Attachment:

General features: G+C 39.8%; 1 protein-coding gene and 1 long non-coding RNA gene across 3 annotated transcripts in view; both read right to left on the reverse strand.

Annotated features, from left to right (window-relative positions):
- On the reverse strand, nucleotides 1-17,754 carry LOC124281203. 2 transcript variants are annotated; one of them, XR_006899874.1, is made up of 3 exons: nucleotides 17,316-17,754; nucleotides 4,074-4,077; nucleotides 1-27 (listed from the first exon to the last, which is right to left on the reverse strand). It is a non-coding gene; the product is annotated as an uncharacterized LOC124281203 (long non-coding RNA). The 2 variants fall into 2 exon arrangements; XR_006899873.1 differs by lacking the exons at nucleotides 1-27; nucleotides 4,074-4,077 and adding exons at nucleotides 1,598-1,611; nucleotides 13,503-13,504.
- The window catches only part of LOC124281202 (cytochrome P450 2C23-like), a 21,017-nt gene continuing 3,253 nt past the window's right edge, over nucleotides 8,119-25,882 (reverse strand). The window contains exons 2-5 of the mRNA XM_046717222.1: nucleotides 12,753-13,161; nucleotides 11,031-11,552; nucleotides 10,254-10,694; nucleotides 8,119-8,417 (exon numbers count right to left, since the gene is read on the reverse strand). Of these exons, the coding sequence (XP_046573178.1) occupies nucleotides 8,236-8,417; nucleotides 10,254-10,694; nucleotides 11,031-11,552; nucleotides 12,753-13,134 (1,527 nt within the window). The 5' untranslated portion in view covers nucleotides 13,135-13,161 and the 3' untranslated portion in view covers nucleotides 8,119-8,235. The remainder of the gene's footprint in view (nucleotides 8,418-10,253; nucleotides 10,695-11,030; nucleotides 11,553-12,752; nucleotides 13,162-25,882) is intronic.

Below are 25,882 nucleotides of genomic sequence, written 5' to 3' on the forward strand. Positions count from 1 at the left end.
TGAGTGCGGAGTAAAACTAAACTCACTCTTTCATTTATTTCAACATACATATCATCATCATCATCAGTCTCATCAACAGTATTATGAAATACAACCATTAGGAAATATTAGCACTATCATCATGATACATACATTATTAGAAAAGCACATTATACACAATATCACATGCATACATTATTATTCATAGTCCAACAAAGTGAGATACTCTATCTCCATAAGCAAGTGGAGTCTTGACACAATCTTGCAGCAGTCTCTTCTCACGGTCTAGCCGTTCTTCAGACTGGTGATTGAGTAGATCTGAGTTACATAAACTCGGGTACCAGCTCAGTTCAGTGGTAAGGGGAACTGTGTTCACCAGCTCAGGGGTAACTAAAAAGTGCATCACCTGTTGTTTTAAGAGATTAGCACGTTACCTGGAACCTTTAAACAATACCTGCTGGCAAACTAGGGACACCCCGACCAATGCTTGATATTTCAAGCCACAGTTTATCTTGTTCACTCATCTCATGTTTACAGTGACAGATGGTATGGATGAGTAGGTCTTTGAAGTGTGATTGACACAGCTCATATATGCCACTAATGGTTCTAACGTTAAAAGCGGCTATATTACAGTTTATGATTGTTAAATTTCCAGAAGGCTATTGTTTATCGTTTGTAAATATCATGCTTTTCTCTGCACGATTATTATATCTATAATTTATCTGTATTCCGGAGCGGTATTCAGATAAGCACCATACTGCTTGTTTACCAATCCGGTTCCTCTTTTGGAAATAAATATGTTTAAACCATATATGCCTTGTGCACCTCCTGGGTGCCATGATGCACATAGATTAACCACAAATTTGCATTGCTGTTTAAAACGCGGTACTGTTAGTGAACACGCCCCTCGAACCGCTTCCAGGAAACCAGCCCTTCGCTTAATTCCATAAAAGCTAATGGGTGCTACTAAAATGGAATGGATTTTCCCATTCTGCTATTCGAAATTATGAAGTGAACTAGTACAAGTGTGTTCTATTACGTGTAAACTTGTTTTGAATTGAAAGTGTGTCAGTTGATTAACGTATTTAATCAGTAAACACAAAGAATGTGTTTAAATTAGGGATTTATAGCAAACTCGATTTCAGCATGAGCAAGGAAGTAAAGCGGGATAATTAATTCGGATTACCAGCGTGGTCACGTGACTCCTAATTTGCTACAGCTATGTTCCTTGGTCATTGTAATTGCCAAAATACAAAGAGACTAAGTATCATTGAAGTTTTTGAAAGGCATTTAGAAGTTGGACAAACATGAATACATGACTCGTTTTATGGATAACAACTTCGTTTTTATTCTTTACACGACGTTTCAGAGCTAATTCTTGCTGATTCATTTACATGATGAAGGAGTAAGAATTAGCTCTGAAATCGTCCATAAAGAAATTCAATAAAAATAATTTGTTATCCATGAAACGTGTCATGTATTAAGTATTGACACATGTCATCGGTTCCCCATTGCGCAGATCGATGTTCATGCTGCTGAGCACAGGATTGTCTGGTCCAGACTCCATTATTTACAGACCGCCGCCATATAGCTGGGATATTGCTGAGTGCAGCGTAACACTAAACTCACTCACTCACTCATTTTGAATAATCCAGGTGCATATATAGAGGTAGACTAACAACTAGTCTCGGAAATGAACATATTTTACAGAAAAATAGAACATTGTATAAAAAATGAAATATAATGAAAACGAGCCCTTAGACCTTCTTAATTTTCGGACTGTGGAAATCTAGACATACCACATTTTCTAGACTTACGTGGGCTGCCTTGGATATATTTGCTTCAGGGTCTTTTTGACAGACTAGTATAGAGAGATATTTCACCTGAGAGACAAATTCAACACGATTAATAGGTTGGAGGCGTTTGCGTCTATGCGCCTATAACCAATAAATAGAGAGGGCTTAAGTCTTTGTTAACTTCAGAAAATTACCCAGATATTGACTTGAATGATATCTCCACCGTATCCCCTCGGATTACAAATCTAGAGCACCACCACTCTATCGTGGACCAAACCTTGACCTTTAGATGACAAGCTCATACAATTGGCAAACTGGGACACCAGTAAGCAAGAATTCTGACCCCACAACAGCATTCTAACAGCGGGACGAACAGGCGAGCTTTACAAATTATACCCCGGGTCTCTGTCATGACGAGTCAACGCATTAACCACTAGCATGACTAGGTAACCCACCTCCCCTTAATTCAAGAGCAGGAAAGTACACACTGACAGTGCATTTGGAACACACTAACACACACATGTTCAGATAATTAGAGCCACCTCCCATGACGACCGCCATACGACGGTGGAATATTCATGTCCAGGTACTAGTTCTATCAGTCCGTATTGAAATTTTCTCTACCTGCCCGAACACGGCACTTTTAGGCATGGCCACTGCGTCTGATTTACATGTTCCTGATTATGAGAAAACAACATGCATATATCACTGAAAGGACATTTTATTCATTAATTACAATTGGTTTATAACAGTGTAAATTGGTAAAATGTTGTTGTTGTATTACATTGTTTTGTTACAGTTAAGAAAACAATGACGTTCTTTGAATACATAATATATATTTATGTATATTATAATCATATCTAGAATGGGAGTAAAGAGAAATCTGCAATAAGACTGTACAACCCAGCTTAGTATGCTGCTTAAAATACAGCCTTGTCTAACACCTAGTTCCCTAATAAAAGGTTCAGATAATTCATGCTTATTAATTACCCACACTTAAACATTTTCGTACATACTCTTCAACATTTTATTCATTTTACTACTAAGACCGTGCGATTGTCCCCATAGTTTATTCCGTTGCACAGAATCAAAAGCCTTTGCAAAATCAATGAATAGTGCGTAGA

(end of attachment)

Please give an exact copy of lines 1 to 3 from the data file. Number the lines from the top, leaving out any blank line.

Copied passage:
General features: G+C 39.8%; 1 protein-coding gene and 1 long non-coding RNA gene across 3 annotated transcripts in view; both read right to left on the reverse strand.

Annotated features, from left to right (window-relative positions):
- On the reverse strand, nucleotides 1-17,754 carry LOC124281203. 2 transcript variants are annotated; one of them, XR_006899874.1, is made up of 3 exons: nucleotides 17,316-17,754; nucleotides 4,074-4,077; nucleotides 1-27 (listed from the first exon to the last, which is right to left on the reverse strand). It is a non-coding gene; the product is annotated as an uncharacterized LOC124281203 (long non-coding RNA). The 2 variants fall into 2 exon arrangements; XR_006899873.1 differs by lacking the exons at nucleotides 1-27; nucleotides 4,074-4,077 and adding exons at nucleotides 1,598-1,611; nucleotides 13,503-13,504.